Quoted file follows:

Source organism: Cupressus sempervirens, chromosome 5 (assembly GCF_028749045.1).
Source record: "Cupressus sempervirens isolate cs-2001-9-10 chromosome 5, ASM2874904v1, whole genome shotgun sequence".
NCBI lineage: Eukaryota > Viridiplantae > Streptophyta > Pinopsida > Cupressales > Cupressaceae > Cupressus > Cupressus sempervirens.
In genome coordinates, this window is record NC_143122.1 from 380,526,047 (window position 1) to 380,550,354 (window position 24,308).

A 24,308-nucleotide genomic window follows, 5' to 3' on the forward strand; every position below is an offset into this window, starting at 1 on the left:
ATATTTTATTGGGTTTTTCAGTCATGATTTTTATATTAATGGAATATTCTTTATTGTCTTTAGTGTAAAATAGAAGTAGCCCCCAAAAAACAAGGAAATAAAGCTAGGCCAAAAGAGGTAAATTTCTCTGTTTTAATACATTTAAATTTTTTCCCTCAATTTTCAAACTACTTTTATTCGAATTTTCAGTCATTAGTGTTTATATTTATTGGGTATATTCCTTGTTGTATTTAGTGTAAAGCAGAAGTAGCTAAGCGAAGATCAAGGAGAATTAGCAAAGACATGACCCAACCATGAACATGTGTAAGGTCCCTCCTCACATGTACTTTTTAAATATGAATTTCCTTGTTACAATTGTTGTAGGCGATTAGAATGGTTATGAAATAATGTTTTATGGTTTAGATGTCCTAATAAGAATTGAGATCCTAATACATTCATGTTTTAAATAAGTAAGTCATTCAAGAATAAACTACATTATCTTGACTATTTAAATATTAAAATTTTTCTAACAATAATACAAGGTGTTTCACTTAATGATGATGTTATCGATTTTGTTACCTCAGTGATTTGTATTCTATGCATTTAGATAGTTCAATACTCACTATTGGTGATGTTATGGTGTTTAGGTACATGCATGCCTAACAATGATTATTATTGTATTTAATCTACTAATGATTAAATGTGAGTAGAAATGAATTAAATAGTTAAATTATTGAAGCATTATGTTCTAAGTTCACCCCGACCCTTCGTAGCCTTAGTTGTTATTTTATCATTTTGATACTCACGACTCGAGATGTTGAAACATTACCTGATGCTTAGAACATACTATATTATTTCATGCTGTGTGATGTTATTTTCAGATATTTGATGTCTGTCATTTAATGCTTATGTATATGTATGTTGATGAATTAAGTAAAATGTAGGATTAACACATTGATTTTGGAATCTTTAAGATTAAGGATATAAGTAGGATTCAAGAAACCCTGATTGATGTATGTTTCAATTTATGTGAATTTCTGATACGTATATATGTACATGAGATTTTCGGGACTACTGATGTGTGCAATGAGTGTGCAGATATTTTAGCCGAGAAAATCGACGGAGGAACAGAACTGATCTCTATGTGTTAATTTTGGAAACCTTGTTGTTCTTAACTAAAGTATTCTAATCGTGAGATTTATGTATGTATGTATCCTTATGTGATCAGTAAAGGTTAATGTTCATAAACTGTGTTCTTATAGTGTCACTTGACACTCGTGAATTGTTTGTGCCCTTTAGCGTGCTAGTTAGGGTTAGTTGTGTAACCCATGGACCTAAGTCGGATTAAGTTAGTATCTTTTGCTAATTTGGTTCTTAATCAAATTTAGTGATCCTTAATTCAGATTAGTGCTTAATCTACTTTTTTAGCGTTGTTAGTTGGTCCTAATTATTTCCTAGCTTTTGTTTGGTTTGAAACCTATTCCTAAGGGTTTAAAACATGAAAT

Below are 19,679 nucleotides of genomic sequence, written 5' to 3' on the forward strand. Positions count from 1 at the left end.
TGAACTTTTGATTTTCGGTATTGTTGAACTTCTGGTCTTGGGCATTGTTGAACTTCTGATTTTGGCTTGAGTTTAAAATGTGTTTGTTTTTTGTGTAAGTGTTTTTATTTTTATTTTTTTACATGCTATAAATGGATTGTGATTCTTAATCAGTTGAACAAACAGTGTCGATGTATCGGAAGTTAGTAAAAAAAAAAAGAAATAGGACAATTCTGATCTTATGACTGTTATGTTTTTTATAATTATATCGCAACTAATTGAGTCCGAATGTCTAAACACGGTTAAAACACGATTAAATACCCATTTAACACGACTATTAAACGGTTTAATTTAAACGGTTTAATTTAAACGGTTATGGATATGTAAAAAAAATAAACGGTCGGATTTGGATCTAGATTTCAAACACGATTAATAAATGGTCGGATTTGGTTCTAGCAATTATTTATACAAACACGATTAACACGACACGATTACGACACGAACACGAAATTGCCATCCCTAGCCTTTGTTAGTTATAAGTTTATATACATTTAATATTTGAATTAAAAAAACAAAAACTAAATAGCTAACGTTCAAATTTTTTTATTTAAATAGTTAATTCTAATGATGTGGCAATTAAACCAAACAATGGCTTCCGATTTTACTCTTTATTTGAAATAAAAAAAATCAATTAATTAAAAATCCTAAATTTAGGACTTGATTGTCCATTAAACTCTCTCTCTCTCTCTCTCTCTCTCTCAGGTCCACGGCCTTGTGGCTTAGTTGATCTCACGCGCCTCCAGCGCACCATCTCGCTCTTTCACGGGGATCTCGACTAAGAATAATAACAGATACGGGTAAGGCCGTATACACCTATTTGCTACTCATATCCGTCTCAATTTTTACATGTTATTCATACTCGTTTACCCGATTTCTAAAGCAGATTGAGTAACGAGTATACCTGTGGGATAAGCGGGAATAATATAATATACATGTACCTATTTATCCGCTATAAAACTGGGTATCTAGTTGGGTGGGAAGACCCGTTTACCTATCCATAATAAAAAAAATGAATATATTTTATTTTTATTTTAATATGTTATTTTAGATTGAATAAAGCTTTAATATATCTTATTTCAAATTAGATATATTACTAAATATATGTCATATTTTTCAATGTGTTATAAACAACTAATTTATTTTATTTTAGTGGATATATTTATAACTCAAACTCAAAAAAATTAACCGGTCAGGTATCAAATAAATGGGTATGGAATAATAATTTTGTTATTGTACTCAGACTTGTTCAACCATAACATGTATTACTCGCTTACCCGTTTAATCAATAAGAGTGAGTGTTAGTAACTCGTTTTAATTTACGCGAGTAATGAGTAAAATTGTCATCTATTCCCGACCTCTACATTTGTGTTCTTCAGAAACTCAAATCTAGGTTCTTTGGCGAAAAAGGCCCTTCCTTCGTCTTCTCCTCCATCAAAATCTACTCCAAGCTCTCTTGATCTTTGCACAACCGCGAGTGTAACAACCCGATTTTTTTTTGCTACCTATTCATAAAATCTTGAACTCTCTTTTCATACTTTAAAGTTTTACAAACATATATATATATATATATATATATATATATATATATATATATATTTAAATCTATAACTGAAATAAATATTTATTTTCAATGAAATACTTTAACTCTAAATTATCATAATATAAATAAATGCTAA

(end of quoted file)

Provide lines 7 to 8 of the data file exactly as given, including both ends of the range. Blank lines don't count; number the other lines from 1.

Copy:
Below are 19,679 nucleotides of genomic sequence, written 5' to 3' on the forward strand. Positions count from 1 at the left end.
TGAACTTTTGATTTTCGGTATTGTTGAACTTCTGGTCTTGGGCATTGTTGAACTTCTGATTTTGGCTTGAGTTTAAAATGTGTTTGTTTTTTGTGTAAGTGTTTTTATTTTTATTTTTTTACATGCTATAAATGGATTGTGATTCTTAATCAGTTGAACAAACAGTGTCGATGTATCGGAAGTTAGTAAAAAAAAAAAGAAATAGGACAATTCTGATCTTATGACTGTTATGTTTTTTATAATTATATCGCAACTAATTGAGTCCGAATGTCTAAACACGGTTAAAACACGATTAAATACCCATTTAACACGACTATTAAACGGTTTAATTTAAACGGTTTAATTTAAACGGTTATGGATATGTAAAAAAAATAAACGGTCGGATTTGGATCTAGATTTCAAACACGATTAATAAATGGTCGGATTTGGTTCTAGCAATTATTTATACAAACACGATTAACACGACACGATTACGACACGAACACGAAATTGCCATCCCTAGCCTTTGTTAGTTATAAGTTTATATACATTTAATATTTGAATTAAAAAAACAAAAACTAAATAGCTAACGTTCAAATTTTTTTATTTAAATAGTTAATTCTAATGATGTGGCAATTAAACCAAACAATGGCTTCCGATTTTACTCTTTATTTGAAATAAAAAAAATCAATTAATTAAAAATCCTAAATTTAGGACTTGATTGTCCATTAAACTCTCTCTCTCTCTCTCTCTCTCTCTCAGGTCCACGGCCTTGTGGCTTAGTTGATCTCACGCGCCTCCAGCGCACCATCTCGCTCTTTCACGGGGATCTCGACTAAGAATAATAACAGATACGGGTAAGGCCGTATACACCTATTTGCTACTCATATCCGTCTCAATTTTTACATGTTATTCATACTCGTTTACCCGATTTCTAAAGCAGATTGAGTAACGAGTATACCTGTGGGATAAGCGGGAATAATATAATATACATGTACCTATTTATCCGCTATAAAACTGGGTATCTAGTTGGGTGGGAAGACCCGTTTACCTATCCATAATAAAAAAAATGAATATATTTTATTTTTATTTTAATATGTTATTTTAGATTGAATAAAGCTTTAATATATCTTATTTCAAATTAGATATATTACTAAATATATGTCATATTTTTCAATGTGTTATAAACAACTAATTTATTTTATTTTAGTGGATATATTTATAACTCAAACTCAAAAAAATTAACCGGTCAGGTATCAAATAAATGGGTATGGAATAATAATTTTGTTATTGTACTCAGACTTGTTCAACCATAACATGTATTACTCGCTTACCCGTTTAATCAATAAGAGTGAGTGTTAGTAACTCGTTTTAATTTACGCGAGTAATGAGTAAAATTGTCATCTATTCCCGACCTCTACATTTGTGTTCTTCAGAAACTCAAATCTAGGTTCTTTGGCGAAAAAGGCCCTTCCTTCGTCTTCTCCTCCATCAAAATCTACTCCAAGCTCTCTTGATCTTTGCACAACCGCGAGTGTAACAACCCGATTTTTTTTTGCTACCTATTCATAAAATCTTGAACTCTCTTTTCATACTTTAAAGTTTTACAAACATATATATATATATATATATATATATATATATATATATATATATTTAAATCTATAACTGAAATAAATATTTATTTTCAATGAAATACTTTAACTCTAAATTATCATAATATAAATAAATGCTAA